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Eckel Industries

Innovation

Microsoft Sets Guinness Record for Quietest Place on Earth With Eckel Anechoic Chamber

Do you hear something? No? Good!

Published: Monday, October 26, 2015 - 11:02

(Eckel: Cambridge, MA) -- Microsoft now holds the Guinness World Record for Quietest Place on Earth, and Eckel Noise Control Technologies helped the tech giant get there.

Microsoft is known as a leader in computer and electronics research and development, and continually invests in upholding that reputation. So, when the company needed a new anechoic chamber for audio and device testing at its Redmond, WA, Audio Lab, the engineers aimed to create a truly state-of-the art acoustic environment. What they didn’t realize was this: they were designing something truly unique—the absolute quietest room on the planet.

In March, 2014, Microsoft contracted with Eckel to design and build the chamber. Installation began at Microsoft Building 87 in May, 2014, under the direction of Eckel’s installer, Viking Enterprises of Waterford, CT. Eckel completed the entire project in July, 2014 (which also included constructing two smaller anechoic chambers).

“We designed this and other super-quiet acoustically controlled chambers to engineer and build best-in-class audio products at Microsoft. We use these facilities for designing products like the Surface, HoloLens, and Cortana, that we take great pride in,” says Hundraj Gopal, Ph.D., Microsoft principal human factors engineer.

Independent tests of the main chamber by professional sound specialists from Brüel & Kjær confirmed that—at –20.6 dB—Microsoft and Eckel had shattered the previous world record for Quietest Place on Earth and far surpassed engineers’ prediction of –16 dB. The previous record was –13 dB (held by an Eckel anechoic chamber at Orfield Laboratories in Minneapolis).

To provide some sound context, the theoretical noise produced by Brownian motion—the random movement of particles in air—is the quietest known sound outside the vacuum of space, and is measured at –23 dB. Calm breathing comes in at +10 dB; rustling leaves at +20; normal conversation at +60, and a jet plane takeoff at +150 (at a distance of 25 m).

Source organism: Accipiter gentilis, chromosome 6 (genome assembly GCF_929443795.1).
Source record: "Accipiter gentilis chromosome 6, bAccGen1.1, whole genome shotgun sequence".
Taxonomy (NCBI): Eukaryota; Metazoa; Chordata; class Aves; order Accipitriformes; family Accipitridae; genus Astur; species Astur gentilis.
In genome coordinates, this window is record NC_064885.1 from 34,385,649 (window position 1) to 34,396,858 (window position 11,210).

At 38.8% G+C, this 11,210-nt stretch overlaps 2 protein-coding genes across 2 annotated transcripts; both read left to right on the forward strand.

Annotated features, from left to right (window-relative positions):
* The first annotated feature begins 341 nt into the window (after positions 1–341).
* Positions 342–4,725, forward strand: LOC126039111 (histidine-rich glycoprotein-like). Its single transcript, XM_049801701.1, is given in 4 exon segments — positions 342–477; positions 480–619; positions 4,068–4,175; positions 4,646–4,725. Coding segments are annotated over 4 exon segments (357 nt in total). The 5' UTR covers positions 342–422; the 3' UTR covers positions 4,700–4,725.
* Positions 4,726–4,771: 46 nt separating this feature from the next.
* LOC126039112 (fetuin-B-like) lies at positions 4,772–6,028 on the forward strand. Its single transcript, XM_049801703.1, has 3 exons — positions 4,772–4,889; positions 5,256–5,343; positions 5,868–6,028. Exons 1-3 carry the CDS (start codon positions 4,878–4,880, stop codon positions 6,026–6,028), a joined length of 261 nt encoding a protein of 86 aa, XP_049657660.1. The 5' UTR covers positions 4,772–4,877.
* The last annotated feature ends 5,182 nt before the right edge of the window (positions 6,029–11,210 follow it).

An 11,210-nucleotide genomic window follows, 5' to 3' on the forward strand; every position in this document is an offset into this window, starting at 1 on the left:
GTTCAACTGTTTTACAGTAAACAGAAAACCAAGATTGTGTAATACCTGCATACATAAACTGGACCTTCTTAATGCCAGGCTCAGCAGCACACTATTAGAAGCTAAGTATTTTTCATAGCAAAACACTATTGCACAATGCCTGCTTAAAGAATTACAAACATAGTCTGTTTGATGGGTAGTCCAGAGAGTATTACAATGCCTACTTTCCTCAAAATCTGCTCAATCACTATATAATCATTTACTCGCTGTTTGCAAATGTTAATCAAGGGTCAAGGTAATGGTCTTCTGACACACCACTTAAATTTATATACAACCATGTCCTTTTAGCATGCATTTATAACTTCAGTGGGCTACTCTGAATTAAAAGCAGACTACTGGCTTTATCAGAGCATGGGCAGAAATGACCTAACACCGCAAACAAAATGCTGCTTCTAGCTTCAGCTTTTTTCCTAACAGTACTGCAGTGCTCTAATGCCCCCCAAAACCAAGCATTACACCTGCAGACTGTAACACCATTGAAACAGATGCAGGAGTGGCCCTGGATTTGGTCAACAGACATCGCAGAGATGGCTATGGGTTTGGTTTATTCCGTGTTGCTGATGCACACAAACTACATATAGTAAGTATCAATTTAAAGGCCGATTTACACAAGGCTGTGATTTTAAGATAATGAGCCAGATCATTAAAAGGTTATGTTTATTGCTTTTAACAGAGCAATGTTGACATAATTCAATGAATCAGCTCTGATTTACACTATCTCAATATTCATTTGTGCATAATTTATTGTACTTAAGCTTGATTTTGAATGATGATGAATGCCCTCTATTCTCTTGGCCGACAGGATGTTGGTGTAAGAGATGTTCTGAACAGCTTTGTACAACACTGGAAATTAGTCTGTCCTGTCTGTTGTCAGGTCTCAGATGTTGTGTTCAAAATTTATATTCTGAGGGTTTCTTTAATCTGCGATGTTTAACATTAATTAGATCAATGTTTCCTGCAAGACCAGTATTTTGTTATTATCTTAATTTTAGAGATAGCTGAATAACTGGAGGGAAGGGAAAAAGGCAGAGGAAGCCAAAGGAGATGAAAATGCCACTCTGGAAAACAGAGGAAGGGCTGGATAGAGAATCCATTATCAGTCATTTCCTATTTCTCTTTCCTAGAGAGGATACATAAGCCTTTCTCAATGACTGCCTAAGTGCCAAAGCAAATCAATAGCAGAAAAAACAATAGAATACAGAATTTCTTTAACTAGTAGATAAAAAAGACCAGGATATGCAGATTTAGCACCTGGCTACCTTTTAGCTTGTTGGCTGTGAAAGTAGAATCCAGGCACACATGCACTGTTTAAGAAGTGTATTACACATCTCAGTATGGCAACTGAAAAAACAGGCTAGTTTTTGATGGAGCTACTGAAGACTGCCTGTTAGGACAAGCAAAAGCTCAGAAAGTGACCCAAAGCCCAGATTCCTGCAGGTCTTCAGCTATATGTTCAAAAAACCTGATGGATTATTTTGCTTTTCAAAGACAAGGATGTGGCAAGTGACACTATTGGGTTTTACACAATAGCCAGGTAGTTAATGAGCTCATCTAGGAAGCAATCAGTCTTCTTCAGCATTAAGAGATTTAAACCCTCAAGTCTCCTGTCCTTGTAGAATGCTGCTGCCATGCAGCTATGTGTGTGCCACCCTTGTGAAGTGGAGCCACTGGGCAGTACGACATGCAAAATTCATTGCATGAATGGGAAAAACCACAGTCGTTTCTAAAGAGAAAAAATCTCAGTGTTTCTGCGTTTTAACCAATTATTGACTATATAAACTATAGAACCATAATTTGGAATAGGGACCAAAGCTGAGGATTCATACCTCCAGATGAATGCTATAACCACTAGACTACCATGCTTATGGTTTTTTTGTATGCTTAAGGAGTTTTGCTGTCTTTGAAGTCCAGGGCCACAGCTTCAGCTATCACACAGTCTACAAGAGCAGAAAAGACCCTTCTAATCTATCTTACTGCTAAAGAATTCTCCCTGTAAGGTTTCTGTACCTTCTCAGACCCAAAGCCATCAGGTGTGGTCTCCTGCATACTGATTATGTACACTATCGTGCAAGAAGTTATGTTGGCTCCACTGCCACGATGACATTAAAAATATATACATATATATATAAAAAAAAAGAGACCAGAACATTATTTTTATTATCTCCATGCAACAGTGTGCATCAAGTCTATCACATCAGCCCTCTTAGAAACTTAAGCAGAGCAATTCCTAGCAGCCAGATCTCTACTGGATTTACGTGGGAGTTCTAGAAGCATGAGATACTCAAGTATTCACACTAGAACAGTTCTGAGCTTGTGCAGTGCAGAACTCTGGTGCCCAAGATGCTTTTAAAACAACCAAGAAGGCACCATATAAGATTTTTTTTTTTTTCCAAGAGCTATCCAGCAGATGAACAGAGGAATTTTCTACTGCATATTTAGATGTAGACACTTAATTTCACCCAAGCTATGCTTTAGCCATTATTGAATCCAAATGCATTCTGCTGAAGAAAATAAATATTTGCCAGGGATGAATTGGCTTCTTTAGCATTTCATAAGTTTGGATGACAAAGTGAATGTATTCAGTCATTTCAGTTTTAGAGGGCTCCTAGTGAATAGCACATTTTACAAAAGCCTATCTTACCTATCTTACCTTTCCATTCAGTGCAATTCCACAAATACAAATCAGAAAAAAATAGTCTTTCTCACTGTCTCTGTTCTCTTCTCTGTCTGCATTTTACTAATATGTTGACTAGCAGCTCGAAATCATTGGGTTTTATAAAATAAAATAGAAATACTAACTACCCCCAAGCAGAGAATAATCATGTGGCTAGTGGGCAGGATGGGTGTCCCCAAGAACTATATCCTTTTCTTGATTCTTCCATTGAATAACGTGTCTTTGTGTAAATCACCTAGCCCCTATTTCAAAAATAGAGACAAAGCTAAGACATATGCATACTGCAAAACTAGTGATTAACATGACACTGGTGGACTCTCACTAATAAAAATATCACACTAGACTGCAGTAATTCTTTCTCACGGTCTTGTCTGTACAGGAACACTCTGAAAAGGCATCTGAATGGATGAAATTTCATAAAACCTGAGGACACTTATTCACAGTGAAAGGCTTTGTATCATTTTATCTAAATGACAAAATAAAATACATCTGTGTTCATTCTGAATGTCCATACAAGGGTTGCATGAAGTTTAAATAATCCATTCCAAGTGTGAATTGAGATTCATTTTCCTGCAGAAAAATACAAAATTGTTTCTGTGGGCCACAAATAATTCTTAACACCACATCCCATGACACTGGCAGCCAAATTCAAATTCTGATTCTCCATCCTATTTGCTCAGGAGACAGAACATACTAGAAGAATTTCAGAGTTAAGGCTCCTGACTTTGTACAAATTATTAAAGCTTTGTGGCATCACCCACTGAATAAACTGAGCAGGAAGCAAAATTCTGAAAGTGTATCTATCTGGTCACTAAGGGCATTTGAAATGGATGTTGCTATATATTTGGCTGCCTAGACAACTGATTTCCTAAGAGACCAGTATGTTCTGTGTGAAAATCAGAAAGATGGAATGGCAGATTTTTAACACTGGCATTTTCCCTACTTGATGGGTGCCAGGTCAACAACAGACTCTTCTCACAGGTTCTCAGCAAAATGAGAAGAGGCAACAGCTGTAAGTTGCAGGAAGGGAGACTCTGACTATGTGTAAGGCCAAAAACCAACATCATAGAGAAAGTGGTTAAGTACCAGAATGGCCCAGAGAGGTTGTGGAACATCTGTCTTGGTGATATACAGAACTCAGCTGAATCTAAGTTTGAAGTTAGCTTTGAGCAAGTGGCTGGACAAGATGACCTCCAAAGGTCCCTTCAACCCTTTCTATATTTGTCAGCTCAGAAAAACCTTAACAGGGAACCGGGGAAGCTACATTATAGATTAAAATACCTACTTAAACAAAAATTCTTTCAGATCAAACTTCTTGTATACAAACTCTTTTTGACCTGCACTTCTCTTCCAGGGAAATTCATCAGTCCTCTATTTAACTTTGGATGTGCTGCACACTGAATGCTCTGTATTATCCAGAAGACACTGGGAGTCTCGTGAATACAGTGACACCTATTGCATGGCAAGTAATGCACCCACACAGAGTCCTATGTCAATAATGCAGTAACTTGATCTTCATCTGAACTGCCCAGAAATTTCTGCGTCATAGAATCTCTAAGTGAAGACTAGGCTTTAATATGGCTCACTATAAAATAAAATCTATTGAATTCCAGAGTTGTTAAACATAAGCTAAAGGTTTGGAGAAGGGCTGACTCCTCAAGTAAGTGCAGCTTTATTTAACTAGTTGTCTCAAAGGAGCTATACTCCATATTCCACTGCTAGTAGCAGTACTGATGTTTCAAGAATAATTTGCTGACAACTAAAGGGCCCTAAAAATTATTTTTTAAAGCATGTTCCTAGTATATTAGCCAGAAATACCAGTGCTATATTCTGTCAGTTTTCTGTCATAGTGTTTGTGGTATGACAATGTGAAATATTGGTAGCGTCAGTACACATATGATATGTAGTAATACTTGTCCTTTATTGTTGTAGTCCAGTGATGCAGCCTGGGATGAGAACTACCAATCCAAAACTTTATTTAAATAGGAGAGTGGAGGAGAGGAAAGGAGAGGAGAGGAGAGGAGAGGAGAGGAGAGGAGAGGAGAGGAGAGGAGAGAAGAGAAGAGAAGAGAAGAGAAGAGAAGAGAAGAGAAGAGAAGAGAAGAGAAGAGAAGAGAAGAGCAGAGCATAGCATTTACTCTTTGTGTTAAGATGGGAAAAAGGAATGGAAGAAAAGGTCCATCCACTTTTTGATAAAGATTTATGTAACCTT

“This chamber gives us the opportunity to look for those really small signals that can have an impact to the end user,” says LeSalle Munroe, Microsoft senior engineer, surface devices. “We always want to have the best tools available for the job. And that’s what this is. It’s a great accomplishment.”

Anechoic chambers are echo-free environments with a sound absorption level between 99 percent and 100 percent. They are used for acoustic measurements in a wide variety of R&D applications. The record-setting chamber’s walls, ceilings, and door are fitted with Eckel’s sound-absorbing anechoic wedges. Anti-vibration mounts isolate the chamber from the rest of the building’s foundation.

“We are absolutely thrilled with the results of our chamber for Microsoft,” says Eckel vice president Jeff Morse. “Not only did we fulfill the requirements they needed for their testing, but we were able to deliver a facility that set a new world record. We couldn’t be more honored to have been part of this exciting project.”

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About The Author

Eckel Industries

Since 1952 Eckel Industries has provided state of the art noise control products and systems for industries, government agencies, schools; Acoustic test chambers, anechoic chambers and reverberation rooms. Architectural acoustic panels, modular panel noise control enclosures and engineering and design services.